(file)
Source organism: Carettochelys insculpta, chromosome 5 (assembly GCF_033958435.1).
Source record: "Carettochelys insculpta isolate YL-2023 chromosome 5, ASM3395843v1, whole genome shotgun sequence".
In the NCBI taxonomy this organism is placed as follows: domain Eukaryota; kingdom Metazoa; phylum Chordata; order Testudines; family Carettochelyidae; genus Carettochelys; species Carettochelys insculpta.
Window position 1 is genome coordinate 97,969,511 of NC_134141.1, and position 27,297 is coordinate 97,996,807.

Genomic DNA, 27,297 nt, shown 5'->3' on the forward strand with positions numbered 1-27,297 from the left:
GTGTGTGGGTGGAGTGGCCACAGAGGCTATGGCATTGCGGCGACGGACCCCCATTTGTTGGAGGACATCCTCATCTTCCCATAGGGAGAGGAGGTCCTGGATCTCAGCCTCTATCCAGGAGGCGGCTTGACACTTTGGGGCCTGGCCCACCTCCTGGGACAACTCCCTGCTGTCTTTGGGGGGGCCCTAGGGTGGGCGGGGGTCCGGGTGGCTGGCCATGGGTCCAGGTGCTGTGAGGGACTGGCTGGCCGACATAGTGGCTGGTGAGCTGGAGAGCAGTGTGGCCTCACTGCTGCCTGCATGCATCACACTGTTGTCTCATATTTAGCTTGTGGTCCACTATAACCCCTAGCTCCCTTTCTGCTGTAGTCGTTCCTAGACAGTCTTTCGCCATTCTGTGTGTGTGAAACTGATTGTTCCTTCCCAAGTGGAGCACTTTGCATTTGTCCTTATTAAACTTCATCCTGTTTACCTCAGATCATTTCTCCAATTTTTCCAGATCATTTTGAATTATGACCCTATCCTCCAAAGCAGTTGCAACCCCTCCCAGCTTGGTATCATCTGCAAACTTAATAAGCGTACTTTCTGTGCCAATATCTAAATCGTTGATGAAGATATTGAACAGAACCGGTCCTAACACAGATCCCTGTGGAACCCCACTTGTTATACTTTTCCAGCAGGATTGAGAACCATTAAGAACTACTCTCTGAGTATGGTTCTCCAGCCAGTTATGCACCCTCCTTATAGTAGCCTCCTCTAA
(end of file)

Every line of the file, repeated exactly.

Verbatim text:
Source organism: Carettochelys insculpta, chromosome 5 (assembly GCF_033958435.1).
Source record: "Carettochelys insculpta isolate YL-2023 chromosome 5, ASM3395843v1, whole genome shotgun sequence".
In the NCBI taxonomy this organism is placed as follows: domain Eukaryota; kingdom Metazoa; phylum Chordata; order Testudines; family Carettochelyidae; genus Carettochelys; species Carettochelys insculpta.
Window position 1 is genome coordinate 97,969,511 of NC_134141.1, and position 27,297 is coordinate 97,996,807.

Genomic DNA, 27,297 nt, shown 5'->3' on the forward strand with positions numbered 1-27,297 from the left:
GTGTGTGGGTGGAGTGGCCACAGAGGCTATGGCATTGCGGCGACGGACCCCCATTTGTTGGAGGACATCCTCATCTTCCCATAGGGAGAGGAGGTCCTGGATCTCAGCCTCTATCCAGGAGGCGGCTTGACACTTTGGGGCCTGGCCCACCTCCTGGGACAACTCCCTGCTGTCTTTGGGGGGGCCCTAGGGTGGGCGGGGGTCCGGGTGGCTGGCCATGGGTCCAGGTGCTGTGAGGGACTGGCTGGCCGACATAGTGGCTGGTGAGCTGGAGAGCAGTGTGGCCTCACTGCTGCCTGCATGCATCACACTGTTGTCTCATATTTAGCTTGTGGTCCACTATAACCCCTAGCTCCCTTTCTGCTGTAGTCGTTCCTAGACAGTCTTTCGCCATTCTGTGTGTGTGAAACTGATTGTTCCTTCCCAAGTGGAGCACTTTGCATTTGTCCTTATTAAACTTCATCCTGTTTACCTCAGATCATTTCTCCAATTTTTCCAGATCATTTTGAATTATGACCCTATCCTCCAAAGCAGTTGCAACCCCTCCCAGCTTGGTATCATCTGCAAACTTAATAAGCGTACTTTCTGTGCCAATATCTAAATCGTTGATGAAGATATTGAACAGAACCGGTCCTAACACAGATCCCTGTGGAACCCCACTTGTTATACTTTTCCAGCAGGATTGAGAACCATTAAGAACTACTCTCTGAGTATGGTTCTCCAGCCAGTTATGCACCCTCCTTATAGTAGCCTCCTCTAA